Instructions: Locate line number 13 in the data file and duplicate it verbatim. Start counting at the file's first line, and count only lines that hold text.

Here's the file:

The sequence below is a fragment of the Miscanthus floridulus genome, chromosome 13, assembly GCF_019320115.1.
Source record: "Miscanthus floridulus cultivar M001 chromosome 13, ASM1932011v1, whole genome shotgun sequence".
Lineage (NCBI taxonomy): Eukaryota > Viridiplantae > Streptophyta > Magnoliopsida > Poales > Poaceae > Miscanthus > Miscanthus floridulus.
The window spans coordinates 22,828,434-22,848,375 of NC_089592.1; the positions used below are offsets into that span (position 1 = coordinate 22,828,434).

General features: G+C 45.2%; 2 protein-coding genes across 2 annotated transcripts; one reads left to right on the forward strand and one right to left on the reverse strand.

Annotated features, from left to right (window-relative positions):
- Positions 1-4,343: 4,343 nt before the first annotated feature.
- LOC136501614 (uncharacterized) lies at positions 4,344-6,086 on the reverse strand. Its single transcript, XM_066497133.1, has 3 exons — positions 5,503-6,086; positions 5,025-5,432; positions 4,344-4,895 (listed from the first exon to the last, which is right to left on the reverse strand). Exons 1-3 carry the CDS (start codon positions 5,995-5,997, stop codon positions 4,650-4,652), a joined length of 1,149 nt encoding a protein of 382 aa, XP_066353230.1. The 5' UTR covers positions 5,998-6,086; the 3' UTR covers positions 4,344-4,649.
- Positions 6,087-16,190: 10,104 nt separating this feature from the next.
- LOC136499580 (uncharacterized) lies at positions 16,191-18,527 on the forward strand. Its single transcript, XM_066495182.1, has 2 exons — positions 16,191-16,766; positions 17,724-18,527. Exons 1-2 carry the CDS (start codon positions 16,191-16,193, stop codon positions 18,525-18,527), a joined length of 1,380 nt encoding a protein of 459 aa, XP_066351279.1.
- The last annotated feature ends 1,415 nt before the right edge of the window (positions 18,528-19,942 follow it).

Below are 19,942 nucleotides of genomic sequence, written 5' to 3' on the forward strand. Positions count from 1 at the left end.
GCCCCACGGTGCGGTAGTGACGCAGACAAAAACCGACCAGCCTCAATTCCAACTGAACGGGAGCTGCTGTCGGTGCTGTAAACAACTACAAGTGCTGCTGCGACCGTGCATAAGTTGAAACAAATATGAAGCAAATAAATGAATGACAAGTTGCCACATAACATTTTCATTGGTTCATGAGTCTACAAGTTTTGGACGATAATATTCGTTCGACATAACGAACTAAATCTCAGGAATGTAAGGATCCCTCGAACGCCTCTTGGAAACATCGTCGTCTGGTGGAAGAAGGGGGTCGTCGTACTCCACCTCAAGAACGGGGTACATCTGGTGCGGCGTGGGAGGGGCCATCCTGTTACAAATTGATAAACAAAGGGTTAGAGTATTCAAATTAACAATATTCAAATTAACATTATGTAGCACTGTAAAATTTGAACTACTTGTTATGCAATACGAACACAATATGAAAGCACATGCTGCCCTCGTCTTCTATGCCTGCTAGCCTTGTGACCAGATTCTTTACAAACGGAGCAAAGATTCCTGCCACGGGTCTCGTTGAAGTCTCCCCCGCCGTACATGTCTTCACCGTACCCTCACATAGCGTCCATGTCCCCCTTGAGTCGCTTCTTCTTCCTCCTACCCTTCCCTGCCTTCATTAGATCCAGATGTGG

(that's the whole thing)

GCCCCACGGTGCGGTAGTGACGCAGACAAAAACCGACCAGCCTCAATTCCAACTGAACGGGAGCTGCTGTCGGTGCTGTAAACAACTACAAGTGCTGCTGCGACCGTGCATAAGTTGAAACAAATATGAAGCAAATAAATGAATGACAAGTTGCCACATAACATTTTCATTGGTTCATGAGTCTACAAGTTTTGGACGATAATATTCGTTCGACATAACGAACTAAATCTCAGGAATGTAAGGATCCCTCGAACGCCTCTTGGAAACATCGTCGTCTGGTGGAAGAAGGGGGTCGTCGTACTCCACCTCAAGAACGGGGTACATCTGGTGCGGCGTGGGAGGGGCCATCCTGTTACAAATTGATAAACAAAGGGTTAGAGTATTCAAATTAACAATATTCAAATTAACATTATGTAGCACTGTAAAATTTGAACTACTTGTTATGCAATACGAACACAATATGAAAGCACATGCTGCCCTCGTCTTCTATGCCTGCTAGCCTTGTGACCAGATTCTTTACAAACGGAGCAAAGATTCCTGCCACGGGTCTCGTTGAAGTCTCCCCCGCCGTACATGTCTTCACCGTACCCTCACATAGCGTCCATGTCCCCCTTGAGTCGCTTCTTCTTCCTCCTACCCTTCCCTGCCTTCATTAGATCCAGATGTGG